Choosing a Shelter Chihuahua
By Leslie Smith/Editor-in-Chief at Dogtime.com
Published: January 20, 2013
Call it the Legally Blonde effect. Or, blame the “little-dog phenomenon” on Paris Hilton. Regardless of who’s responsible, the Chihuahuas’ stars rose quickly when Hollywood took a brief but bright shine to them.
And just as with various it-breeds in the past, many of the dogs wound up at animal shelters when the reality of pet ownership set in.
The good news is, the majority of shelter pups are highly adoptable animals. So while the facilities themselves can be intimidating — even downright depressing — places, finding a great match is a manageable task. And happily, there’s no better feeling than bringing home a pet in need.
Meanwhile, a bit of prep work…
Think about what you want.
Though the Chihuahua harbors a rep for being a nervous lap-sitter, many develop stubbornly against stereotype. From the outgoing class clown to the cautiously sensitive soul, Chis inhabit a vast range of personality types.
• Ask yourself what kind of dog is best suited to your life now and be honest — and realistic — about the changes you’d be willing to make should you fall in love with the kind you least expected to.
• If you’re attracted to “project pups” — especially those who require extra effort to adjust and relax — are you able to put in the time needed to socialize and build confidence in your new charge?
• If you’re looking for the consummate extrovert, can you handle the constant demands for attention and play?
Purebreds often have higher rates of congenital health disorders. Chihuahuas, in particular, are susceptible to patellar luxation and hypoglycemia. Chi mixes, however, may offer the size and sauciness you love, but with a more optimistic prognosis for a long healthy life.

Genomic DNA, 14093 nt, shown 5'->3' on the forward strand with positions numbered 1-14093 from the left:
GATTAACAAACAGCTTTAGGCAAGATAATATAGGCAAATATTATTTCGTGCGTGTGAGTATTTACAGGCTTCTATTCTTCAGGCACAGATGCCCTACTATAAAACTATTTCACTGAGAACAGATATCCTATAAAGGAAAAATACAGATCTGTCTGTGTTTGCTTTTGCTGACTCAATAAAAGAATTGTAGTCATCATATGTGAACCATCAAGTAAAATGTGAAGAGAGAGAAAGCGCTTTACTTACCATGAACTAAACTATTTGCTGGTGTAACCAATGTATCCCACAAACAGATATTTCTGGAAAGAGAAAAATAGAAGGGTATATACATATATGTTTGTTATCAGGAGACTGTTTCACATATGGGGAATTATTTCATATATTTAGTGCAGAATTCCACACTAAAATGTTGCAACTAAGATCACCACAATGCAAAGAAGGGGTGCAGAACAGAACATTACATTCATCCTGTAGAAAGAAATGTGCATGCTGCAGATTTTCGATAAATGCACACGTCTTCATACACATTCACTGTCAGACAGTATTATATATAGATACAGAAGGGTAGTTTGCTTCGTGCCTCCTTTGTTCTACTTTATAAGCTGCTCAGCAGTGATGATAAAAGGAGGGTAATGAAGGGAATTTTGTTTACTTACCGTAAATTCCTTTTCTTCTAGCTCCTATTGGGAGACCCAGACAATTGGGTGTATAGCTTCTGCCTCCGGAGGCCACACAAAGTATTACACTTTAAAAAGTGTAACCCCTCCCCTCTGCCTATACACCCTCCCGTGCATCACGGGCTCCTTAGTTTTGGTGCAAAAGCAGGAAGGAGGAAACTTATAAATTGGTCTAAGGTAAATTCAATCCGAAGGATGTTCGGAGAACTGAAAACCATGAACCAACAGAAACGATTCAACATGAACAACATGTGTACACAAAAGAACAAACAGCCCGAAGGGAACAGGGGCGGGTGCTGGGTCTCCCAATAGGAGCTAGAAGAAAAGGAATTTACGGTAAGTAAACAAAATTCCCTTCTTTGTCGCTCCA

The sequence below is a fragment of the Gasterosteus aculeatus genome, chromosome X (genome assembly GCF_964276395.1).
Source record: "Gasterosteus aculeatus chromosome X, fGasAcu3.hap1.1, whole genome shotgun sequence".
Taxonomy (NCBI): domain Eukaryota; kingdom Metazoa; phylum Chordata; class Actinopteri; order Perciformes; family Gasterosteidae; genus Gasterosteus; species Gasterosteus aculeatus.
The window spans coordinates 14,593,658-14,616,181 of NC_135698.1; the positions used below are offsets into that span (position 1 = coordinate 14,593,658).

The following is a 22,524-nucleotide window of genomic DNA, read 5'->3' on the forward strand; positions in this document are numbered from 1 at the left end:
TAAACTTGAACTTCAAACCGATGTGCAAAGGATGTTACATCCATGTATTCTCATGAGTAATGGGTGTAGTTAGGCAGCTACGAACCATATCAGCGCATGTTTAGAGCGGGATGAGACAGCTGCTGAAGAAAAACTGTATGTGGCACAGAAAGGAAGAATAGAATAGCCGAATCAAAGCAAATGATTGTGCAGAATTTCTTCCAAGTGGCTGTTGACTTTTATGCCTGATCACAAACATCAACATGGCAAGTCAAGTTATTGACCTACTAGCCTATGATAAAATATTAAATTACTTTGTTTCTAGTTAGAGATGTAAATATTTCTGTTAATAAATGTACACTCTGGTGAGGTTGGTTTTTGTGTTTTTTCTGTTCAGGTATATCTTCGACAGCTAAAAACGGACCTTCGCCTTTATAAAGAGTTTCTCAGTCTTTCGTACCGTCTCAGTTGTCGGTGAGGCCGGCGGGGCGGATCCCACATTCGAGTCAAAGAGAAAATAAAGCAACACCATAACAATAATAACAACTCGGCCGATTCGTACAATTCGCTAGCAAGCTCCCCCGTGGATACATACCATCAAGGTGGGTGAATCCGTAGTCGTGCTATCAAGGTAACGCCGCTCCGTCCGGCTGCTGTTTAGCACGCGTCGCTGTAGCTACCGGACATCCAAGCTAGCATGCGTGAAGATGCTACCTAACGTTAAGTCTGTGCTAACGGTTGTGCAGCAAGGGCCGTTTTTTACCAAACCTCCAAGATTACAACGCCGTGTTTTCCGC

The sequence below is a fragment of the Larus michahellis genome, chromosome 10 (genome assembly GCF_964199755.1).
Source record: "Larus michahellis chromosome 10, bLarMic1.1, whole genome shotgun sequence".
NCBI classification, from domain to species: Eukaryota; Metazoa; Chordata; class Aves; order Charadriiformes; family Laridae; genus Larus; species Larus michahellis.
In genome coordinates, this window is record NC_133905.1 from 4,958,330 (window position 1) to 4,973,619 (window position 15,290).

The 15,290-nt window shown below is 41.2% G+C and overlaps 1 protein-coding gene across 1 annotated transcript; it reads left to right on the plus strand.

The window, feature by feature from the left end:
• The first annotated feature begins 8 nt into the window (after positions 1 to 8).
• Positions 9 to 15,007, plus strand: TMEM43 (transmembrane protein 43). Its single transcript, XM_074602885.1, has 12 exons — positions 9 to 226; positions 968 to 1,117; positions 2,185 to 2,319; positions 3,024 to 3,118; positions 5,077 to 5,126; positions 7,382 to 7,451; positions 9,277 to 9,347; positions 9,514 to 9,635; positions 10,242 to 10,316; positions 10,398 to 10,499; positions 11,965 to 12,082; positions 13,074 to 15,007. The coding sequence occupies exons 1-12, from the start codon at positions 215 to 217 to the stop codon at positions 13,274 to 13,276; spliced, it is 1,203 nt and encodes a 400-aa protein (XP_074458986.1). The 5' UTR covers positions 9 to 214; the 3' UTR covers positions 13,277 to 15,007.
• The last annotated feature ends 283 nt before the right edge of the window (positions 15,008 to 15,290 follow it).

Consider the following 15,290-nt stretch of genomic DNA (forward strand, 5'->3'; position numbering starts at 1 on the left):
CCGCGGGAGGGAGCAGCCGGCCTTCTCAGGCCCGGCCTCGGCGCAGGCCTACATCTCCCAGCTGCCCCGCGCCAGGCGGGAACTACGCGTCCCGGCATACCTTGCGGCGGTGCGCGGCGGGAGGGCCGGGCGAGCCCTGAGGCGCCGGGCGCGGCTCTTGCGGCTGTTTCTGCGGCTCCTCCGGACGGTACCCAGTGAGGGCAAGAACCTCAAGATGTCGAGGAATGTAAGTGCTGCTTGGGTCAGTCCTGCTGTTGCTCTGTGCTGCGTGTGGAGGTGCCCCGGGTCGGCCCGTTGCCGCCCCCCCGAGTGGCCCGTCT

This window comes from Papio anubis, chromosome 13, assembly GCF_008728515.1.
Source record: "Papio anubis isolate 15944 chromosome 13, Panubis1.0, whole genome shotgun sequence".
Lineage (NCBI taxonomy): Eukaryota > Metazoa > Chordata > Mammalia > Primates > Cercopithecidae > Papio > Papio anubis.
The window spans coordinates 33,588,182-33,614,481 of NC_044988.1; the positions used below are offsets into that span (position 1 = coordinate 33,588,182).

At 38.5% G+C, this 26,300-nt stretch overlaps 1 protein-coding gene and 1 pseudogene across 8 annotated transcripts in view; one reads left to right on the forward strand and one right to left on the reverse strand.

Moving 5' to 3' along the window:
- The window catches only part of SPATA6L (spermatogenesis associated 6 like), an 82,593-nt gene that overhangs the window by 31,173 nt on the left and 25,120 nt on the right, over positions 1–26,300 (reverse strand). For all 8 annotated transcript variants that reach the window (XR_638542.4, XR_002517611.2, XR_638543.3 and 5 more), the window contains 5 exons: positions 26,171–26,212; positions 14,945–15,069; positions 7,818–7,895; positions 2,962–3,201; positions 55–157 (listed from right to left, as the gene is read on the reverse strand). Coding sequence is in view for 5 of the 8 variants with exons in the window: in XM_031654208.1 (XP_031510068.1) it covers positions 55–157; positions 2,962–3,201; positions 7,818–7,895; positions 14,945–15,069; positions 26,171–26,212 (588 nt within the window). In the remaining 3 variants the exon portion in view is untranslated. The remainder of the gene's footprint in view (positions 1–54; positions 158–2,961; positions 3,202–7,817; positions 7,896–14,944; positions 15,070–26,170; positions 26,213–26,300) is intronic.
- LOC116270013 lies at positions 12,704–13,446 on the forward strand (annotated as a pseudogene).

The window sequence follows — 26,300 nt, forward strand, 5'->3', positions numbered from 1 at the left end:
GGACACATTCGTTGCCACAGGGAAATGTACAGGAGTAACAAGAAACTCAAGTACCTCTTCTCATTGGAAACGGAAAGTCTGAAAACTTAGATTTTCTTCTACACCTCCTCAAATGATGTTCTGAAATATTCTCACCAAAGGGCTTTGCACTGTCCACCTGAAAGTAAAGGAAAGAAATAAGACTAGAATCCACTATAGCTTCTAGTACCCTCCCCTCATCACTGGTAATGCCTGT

Ask questions of shelter staff or volunteers.
The more background information you’re able to garner about a particular dog, the more likely a successful match will be made. For example, if you’re thinking you’ll hire a dog walker or use doggie daycare during the workweek, learning any quirks about your potential adoptee can be a useful planning tool. You may find out that Frieda is delightful around other dogs but is frightened of strangers. Or that Oscar takes extra time to warm up to bearded men.
That doesn’t mean Frieda or Oscar is necessarily wrong or right for you. It’s simply helpful to understand potential challenges — or benefits! — before you make a final decision.
Most shelters can give approximate, if not surprisingly accurate, estimates of an animal’s age. If it’s not listed on the kennel card, don’t hesitate to ask. Since small dogs may live well into their late teens, know that this animal could be part of your life for up to two decades.
Like the vast majority of domestic dogs, Chis are not solitary souls. They’re most comfortable living among others, especially the humans they’ve come to trust. Can you ensure yours a lifetime of companionship and care? If so, we say go for it. Adopting a tiny Chihuahua may just be the biggest gift you ever give yourself.